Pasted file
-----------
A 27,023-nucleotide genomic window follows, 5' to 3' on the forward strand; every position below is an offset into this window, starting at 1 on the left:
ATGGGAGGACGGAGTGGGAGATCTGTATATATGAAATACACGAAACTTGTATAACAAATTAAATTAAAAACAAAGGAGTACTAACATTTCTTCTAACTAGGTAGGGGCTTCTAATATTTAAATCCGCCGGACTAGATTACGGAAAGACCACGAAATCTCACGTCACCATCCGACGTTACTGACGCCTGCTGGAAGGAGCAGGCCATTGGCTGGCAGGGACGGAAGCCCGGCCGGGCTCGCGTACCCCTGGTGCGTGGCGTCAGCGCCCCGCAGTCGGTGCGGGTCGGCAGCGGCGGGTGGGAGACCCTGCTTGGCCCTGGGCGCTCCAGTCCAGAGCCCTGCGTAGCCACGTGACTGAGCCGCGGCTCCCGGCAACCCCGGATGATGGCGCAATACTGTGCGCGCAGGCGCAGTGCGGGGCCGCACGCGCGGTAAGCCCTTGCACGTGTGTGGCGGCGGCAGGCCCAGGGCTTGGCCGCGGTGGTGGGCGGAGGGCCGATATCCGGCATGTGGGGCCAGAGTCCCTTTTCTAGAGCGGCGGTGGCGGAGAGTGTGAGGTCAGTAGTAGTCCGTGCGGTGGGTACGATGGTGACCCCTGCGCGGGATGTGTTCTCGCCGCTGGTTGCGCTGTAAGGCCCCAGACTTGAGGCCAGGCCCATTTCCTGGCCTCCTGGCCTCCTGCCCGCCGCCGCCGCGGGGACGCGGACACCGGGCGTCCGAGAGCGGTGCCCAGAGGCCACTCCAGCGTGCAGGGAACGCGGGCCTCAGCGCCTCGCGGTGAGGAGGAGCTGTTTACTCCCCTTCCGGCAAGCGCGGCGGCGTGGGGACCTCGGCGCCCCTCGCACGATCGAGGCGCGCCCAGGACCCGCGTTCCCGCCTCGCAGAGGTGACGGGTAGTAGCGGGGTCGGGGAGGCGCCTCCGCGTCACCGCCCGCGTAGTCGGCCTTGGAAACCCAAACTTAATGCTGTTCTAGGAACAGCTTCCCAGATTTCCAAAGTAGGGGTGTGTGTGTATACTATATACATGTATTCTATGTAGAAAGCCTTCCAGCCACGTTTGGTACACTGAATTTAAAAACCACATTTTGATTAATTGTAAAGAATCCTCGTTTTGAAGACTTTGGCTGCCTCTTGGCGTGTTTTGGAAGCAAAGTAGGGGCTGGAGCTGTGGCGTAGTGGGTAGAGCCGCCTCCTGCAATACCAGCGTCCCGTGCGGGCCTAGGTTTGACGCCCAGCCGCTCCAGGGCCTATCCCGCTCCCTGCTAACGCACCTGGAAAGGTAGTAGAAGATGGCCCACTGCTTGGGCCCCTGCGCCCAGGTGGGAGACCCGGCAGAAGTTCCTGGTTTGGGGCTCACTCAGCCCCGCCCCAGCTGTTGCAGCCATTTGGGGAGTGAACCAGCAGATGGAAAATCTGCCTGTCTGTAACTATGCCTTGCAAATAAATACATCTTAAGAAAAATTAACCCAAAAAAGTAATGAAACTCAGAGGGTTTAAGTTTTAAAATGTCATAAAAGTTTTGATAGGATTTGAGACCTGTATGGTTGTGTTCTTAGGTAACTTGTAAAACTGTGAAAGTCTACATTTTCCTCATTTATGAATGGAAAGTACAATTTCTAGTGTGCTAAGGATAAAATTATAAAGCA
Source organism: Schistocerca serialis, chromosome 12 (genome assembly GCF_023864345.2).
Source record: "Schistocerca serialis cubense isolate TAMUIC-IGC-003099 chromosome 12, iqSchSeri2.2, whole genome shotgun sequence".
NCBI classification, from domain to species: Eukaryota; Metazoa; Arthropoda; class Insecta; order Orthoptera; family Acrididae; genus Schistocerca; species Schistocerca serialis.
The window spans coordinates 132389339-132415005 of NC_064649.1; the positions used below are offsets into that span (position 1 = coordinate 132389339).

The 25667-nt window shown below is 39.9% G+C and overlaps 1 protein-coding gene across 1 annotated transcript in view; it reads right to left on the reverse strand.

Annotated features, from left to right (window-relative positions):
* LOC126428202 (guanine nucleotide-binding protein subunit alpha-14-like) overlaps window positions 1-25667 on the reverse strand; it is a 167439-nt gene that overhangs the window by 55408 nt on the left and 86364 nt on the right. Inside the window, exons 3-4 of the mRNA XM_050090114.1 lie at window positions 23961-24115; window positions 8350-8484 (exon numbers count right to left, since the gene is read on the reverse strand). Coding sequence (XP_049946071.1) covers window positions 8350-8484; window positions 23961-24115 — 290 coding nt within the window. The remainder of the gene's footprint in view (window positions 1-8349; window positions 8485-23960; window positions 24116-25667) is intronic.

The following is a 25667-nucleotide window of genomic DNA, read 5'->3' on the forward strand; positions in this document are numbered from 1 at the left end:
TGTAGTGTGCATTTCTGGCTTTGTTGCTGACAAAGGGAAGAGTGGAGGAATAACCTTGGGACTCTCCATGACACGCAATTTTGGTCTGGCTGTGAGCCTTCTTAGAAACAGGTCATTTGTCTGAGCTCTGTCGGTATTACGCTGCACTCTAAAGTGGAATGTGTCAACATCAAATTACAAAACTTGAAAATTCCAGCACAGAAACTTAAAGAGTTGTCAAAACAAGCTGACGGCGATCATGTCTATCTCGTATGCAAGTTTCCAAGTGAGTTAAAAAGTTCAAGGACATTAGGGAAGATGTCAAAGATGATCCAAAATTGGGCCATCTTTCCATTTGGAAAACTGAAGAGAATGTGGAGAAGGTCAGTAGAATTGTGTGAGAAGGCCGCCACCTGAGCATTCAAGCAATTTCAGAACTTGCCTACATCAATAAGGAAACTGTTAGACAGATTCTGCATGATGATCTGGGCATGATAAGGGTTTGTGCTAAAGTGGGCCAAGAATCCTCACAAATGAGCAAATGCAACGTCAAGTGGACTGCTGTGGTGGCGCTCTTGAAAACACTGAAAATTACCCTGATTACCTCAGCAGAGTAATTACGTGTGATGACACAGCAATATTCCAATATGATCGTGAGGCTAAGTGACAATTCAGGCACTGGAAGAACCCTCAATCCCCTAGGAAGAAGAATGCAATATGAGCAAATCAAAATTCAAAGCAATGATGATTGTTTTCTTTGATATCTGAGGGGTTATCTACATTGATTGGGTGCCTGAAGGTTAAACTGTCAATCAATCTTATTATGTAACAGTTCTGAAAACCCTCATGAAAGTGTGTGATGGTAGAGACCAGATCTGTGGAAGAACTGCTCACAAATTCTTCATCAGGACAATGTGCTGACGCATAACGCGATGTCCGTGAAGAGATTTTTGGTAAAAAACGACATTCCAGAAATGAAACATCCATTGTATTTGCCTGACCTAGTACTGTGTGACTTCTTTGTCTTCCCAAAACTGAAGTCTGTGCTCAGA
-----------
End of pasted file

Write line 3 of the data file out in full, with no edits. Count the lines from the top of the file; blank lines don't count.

Source organism: Schistocerca serialis, chromosome 12 (genome assembly GCF_023864345.2).